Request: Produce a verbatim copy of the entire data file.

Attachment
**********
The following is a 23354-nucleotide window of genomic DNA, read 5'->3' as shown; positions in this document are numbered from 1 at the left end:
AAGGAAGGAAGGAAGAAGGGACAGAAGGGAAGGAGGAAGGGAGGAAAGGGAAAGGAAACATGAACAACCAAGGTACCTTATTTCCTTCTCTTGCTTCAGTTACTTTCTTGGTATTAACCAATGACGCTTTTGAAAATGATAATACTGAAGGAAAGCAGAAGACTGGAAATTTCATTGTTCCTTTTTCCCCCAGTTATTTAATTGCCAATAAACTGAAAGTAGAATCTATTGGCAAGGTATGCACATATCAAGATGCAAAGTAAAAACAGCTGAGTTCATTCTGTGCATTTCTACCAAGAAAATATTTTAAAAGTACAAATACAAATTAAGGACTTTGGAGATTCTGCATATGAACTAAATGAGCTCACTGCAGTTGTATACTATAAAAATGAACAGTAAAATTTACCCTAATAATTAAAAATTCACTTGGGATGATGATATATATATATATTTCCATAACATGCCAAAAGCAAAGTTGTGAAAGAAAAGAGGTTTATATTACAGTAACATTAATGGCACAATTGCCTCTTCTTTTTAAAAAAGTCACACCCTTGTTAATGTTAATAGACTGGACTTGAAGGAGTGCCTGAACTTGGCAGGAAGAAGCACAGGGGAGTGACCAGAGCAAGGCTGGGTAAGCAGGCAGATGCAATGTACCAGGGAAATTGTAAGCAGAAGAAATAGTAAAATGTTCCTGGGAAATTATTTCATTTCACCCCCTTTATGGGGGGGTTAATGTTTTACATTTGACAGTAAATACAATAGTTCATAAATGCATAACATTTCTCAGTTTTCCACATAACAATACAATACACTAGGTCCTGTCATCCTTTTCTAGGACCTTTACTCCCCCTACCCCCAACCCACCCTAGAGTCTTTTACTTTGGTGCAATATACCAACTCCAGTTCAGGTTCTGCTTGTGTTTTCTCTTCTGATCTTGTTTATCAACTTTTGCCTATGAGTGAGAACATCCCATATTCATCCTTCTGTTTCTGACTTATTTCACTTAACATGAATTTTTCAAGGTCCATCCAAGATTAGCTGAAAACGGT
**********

The following is a 23354-nucleotide window of genomic DNA, read 5'->3' as shown; positions in this document are numbered from 1 at the left end:
AAGGAAGGAAGGAAGAAGGGACAGAAGGGAAGGAGGAAGGGAGGAAAGGGAAAGGAAACATGAACAACCAAGGTACCTTATTTCCTTCTCTTGCTTCAGTTACTTTCTTGGTATTAACCAATGACGCTTTTGAAAATGATAATACTGAAGGAAAGCAGAAGACTGGAAATTTCATTGTTCCTTTTTCCCCCAGTTATTTAATTGCCAATAAACTGAAAGTAGAATCTATTGGCAAGGTATGCACATATCAAGATGCAAAGTAAAAACAGCTGAGTTCATTCTGTGCATTTCTACCAAGAAAATATTTTAAAAGTACAAATACAAATTAAGGACTTTGGAGATTCTGCATATGAACTAAATGAGCTCACTGCAGTTGTATACTATAAAAATGAACAGTAAAATTTACCCTAATAATTAAAAATTCACTTGGGATGATGATATATATATATATTTCCATAACATGCCAAAAGCAAAGTTGTGAAAGAAAAGAGGTTTATATTACAGTAACATTAATGGCACAATTGCCTCTTCTTTTTAAAAAAGTCACACCCTTGTTAATGTTAATAGACTGGACTTGAAGGAGTGCCTGAACTTGGCAGGAAGAAGCACAGGGGAGTGACCAGAGCAAGGCTGGGTAAGCAGGCAGATGCAATGTACCAGGGAAATTGTAAGCAGAAGAAATAGTAAAATGTTCCTGGGAAATTATTTCATTTCACCCCCTTTATGGGGGGGTTAATGTTTTACATTTGACAGTAAATACAATAGTTCATAAATGCATAACATTTCTCAGTTTTCCACATAACAATACAATACACTAGGTCCTGTCATCCTTTTCTAGGACCTTTACTCCCCCTACCCCCAACCCACCCTAGAGTCTTTTACTTTGGTGCAATATACCAACTCCAGTTCAGGTTCTGCTTGTGTTTTCTCTTCTGATCTTGTTTATCAACTTTTGCCTATGAGTGAGAACATCCCATATTCATCCTTCTGTTTCTGACTTATTTCACTTAACATGAATTTTTCAAGGTCCATCCAAGATTAGCTGAAAACGGT